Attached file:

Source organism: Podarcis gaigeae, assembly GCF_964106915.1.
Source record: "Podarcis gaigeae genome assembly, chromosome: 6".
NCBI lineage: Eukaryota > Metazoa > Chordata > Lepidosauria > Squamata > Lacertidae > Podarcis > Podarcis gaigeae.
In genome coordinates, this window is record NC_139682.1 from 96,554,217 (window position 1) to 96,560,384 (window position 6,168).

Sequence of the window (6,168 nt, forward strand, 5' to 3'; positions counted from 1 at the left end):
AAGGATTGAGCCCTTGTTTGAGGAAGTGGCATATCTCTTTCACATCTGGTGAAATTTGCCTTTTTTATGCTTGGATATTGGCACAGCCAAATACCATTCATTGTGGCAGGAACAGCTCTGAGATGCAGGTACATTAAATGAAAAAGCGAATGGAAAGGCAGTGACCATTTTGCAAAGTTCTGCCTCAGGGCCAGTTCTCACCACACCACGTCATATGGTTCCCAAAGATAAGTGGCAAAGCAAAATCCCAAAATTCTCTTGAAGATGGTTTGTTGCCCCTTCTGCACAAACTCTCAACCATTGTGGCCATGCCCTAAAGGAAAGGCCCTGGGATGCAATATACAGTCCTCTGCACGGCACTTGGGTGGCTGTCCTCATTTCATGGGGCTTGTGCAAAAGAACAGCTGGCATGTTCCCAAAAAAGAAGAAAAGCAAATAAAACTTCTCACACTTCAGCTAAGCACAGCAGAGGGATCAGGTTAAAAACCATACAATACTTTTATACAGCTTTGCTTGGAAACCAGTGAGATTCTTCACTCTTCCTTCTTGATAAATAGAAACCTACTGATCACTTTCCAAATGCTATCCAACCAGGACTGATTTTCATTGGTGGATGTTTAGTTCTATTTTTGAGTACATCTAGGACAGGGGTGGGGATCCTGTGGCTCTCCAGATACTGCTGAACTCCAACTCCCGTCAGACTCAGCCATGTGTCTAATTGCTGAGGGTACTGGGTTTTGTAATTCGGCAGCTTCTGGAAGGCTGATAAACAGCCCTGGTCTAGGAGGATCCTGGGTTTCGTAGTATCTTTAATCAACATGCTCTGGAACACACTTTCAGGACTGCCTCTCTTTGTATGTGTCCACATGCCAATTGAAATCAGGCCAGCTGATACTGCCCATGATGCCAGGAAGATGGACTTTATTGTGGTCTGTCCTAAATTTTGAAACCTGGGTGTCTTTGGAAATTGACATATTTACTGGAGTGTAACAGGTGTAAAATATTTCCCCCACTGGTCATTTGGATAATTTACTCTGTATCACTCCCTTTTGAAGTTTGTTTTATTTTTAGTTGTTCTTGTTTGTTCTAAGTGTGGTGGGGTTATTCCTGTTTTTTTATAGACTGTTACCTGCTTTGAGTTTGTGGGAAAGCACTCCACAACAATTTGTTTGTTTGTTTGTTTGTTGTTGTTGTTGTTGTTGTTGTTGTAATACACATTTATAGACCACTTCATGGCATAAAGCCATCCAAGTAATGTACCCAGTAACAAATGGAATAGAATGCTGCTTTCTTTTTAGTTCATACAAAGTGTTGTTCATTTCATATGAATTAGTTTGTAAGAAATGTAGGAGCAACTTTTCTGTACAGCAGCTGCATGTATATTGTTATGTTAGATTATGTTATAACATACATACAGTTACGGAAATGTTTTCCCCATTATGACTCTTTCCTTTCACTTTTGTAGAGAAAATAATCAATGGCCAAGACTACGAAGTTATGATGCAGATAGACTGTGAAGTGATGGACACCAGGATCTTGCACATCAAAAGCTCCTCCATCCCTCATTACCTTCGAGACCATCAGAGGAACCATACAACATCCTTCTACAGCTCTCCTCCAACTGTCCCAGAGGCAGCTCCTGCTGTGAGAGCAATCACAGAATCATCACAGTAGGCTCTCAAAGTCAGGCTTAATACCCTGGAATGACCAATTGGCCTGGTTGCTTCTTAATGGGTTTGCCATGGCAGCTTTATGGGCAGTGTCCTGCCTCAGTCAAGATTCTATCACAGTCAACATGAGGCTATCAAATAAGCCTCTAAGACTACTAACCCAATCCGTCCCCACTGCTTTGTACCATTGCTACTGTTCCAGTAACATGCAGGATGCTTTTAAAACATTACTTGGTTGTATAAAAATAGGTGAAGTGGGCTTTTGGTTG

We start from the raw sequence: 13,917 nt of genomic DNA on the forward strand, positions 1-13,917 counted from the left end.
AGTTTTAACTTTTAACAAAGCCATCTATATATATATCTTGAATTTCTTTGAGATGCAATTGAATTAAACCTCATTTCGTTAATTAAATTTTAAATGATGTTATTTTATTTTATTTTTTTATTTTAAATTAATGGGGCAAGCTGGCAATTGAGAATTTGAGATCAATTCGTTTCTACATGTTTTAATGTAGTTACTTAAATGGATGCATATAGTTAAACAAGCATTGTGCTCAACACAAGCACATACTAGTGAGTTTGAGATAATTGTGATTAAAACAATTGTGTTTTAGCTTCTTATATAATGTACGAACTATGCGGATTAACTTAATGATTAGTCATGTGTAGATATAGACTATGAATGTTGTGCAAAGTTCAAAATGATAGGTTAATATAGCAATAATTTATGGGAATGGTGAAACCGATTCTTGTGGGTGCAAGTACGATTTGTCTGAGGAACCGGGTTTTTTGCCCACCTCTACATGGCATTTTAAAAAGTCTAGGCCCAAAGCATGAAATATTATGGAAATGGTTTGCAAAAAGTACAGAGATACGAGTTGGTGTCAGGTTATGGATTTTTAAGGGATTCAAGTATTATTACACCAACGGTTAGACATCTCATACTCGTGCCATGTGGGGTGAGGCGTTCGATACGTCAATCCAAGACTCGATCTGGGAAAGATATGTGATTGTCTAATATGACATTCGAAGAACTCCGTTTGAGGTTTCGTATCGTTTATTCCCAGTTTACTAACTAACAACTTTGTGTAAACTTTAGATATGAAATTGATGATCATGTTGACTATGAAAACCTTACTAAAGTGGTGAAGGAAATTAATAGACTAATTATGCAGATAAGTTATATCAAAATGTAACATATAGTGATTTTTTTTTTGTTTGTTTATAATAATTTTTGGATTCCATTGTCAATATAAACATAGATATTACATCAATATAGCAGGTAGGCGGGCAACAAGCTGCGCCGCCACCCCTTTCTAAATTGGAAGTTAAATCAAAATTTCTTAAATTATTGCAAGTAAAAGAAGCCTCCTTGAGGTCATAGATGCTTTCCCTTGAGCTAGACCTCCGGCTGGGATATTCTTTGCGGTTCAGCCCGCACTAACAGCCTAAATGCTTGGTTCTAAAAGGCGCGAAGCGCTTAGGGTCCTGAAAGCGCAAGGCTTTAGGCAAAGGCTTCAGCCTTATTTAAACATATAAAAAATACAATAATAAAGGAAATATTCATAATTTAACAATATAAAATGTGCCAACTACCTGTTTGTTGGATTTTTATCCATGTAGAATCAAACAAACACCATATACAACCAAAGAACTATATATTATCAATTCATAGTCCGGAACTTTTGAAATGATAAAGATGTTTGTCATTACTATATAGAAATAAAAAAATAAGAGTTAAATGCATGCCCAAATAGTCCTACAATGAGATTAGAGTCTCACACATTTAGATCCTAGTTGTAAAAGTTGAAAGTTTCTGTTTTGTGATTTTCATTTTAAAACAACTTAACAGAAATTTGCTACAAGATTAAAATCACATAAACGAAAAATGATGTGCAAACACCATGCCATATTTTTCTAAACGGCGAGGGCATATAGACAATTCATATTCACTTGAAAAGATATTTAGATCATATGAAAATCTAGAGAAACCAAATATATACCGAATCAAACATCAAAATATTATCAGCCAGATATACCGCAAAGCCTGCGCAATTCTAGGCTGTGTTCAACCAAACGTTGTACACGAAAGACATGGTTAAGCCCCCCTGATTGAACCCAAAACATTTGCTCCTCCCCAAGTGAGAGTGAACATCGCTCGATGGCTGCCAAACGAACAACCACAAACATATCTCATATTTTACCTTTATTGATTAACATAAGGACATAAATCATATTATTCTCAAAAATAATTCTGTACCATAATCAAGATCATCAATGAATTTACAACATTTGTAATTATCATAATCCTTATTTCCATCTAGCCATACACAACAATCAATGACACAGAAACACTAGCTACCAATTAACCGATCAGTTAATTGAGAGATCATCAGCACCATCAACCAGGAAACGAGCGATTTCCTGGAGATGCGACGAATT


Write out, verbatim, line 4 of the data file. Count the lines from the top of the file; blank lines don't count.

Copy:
In genome coordinates, this window is record NC_139682.1 from 96,554,217 (window position 1) to 96,560,384 (window position 6,168).